Social Security in this blog
Social security in this blog refers to public health insurance and public pension in Japan. You may want to read the first blog post in this series in case you have not done so yet.
Framework of Japan’s Social Security – Three Tier System
First of all, you have to understand framework of Japan’s social insurance systems. There are three tiers within the framework as follows:
- Tier 1: Public social security for all of residents, who are not an employee, in Japan
- Tier 2: Public social security for employees in Japan
- Tier 3: Private social security as add-on to the Tier 1 and 2, often provided by large corporations for their employees
In the following, let us focus on the first two tiers, Tier 1 and 2, that are applicable to all of resident and employees in Japan.
Difference in Payment for Social Security between Tier 1 and 2
Tier 1 and 2 are different in how you have to pay for social insurance, which are summarized as follows.
- Tier 1: You, an insured person, pay for social insurance by yourself.
- Tier 2: Your employer pays for social insurance of you as an employee, while the amount is deducted from your salary.
Difference in Unit of Enrollment Period
Unit of enrollment period is different between pension and health insurance. Pension enrollment is monthly basis. And employment status on the last day of a month determines which tier you are in and which employer takes care of deduction from your salary for enrollment for the month in case of Tier 2.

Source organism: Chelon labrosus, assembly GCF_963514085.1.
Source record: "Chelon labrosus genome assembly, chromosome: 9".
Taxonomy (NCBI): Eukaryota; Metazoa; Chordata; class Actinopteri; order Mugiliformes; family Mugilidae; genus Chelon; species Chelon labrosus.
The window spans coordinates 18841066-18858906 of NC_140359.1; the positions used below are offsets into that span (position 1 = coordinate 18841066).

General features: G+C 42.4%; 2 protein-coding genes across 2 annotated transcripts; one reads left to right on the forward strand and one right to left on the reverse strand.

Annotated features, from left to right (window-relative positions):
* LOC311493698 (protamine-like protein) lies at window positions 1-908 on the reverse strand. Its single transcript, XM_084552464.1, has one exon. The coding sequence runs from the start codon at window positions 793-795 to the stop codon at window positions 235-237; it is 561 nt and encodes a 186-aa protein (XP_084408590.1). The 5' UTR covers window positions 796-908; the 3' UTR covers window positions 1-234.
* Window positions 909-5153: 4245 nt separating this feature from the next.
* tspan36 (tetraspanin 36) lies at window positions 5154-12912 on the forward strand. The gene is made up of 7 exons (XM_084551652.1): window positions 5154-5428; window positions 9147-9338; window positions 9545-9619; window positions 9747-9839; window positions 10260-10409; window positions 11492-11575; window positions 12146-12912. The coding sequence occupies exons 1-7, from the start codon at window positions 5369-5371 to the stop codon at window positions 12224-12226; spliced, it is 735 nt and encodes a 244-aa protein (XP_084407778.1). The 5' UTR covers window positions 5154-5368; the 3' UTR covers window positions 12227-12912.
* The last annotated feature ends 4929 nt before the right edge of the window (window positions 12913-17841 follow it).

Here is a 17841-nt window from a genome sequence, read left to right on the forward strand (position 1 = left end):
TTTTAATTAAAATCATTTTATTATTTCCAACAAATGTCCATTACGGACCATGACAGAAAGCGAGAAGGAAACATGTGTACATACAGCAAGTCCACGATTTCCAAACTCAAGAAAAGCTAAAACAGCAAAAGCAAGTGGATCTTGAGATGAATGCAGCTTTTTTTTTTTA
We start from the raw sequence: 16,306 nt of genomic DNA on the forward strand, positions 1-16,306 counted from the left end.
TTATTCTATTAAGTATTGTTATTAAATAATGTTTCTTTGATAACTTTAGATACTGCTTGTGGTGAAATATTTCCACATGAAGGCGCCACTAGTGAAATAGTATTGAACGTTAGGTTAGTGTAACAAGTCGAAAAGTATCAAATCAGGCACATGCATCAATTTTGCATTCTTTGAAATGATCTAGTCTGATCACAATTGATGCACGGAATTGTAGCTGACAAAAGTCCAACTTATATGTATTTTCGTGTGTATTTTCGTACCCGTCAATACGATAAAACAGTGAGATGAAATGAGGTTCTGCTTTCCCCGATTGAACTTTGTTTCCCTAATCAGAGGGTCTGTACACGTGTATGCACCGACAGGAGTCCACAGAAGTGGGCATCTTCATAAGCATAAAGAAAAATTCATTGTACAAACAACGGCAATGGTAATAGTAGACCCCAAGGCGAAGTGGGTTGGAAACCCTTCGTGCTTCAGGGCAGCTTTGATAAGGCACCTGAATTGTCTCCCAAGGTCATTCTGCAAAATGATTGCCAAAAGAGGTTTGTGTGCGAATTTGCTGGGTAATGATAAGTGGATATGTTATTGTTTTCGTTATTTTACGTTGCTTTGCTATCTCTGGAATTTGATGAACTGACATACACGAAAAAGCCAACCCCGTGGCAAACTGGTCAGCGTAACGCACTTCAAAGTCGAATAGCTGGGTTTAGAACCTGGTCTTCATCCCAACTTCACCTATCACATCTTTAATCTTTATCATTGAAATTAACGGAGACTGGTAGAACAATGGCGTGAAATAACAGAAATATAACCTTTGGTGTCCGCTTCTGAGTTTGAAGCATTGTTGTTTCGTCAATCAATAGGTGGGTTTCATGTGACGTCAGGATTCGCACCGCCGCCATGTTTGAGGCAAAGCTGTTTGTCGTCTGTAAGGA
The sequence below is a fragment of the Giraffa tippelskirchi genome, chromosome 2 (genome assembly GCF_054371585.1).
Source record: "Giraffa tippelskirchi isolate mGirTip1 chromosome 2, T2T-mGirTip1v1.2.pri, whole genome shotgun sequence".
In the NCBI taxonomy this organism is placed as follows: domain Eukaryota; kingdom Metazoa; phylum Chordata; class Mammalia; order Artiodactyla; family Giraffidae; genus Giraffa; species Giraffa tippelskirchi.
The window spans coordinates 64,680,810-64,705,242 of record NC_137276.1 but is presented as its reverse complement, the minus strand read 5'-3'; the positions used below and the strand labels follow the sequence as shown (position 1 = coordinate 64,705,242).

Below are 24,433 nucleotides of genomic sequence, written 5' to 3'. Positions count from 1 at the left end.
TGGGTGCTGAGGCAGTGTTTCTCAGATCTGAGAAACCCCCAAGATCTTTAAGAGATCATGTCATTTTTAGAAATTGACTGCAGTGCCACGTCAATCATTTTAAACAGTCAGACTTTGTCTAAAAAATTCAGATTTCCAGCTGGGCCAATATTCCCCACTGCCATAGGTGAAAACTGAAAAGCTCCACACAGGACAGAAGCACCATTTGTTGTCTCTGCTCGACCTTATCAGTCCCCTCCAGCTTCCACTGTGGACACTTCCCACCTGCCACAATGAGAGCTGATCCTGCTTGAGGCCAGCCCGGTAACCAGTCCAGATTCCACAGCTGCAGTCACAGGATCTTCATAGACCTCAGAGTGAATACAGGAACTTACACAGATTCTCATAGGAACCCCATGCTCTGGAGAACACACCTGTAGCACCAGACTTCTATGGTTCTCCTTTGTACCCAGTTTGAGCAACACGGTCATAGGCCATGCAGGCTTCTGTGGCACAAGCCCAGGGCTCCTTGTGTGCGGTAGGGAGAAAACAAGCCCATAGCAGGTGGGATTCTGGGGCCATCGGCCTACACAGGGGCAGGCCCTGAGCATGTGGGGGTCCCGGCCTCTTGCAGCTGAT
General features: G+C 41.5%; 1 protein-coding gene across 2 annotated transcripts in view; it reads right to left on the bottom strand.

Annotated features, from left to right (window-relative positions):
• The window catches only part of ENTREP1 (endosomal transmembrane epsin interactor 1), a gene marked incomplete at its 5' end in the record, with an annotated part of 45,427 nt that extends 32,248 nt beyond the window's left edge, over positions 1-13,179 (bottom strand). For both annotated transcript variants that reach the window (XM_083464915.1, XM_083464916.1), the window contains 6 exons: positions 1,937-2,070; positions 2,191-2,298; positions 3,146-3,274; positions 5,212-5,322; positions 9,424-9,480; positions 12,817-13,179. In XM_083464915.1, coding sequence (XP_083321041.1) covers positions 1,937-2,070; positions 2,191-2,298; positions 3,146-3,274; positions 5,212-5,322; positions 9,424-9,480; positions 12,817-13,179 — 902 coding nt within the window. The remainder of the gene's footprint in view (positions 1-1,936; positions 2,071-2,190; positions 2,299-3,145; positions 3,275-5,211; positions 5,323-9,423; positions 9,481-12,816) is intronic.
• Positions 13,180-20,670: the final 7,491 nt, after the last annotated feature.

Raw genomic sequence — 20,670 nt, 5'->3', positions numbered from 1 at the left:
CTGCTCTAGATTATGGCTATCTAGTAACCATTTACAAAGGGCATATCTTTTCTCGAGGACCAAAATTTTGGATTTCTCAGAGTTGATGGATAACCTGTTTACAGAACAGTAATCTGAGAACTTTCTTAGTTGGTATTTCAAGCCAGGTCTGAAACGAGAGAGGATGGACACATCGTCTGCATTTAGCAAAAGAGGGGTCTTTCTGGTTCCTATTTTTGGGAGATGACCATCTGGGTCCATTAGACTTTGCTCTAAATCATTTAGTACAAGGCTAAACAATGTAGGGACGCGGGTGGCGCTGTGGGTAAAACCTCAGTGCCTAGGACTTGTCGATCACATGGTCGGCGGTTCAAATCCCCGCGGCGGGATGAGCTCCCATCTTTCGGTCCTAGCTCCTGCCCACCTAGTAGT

Unlike pension, health insurance enrollment is daily basis not monthly. So that employment status for each day determines which tier you are in and which employer takes care of your health insurance. Even though the enrollment is daily basis, payment for health insurance premium is monthly basis. You have to pay for a full monthly premium even if you are enrolled only for a part of the month. This full monthly premium is required: for Tier 1 health insurance if you are enrolled on the last day of a month, for Tier 2 you have to pay for a full month premium regardless of your enrollment on the last day of the month.
Transition between Tier 1 and 2
Because employment status dictates which Tier 1 or 2 you are enrolled with, your enrollment is transitioned from Tier 1 to 2 when you change your employment status from being unemployed or an independent business owner to being employed. Your enrollment is transitioned from Tier 2 to 1 when your chnage your employment status in an opposite direction.
The three scenarios when you change your job
Now, with understanding of the tiers, payment and unit of enrollment period, the three scenarios in the previous blog post (see below for summary) are illustrated in the slide show below.
- The most preferred scenario: No interruption at all, even for a day.
- Less preferred scenario: Interruption not going beyond month-end.
- The least preferred scenario: Interruption going beyond month-end.
What to do when you have interruption?
In spite of the preference order among the three scenarios, you may end up inevitably having interruption between two employments when you change jobs. The next blog post describes what you have to do under such circumstances.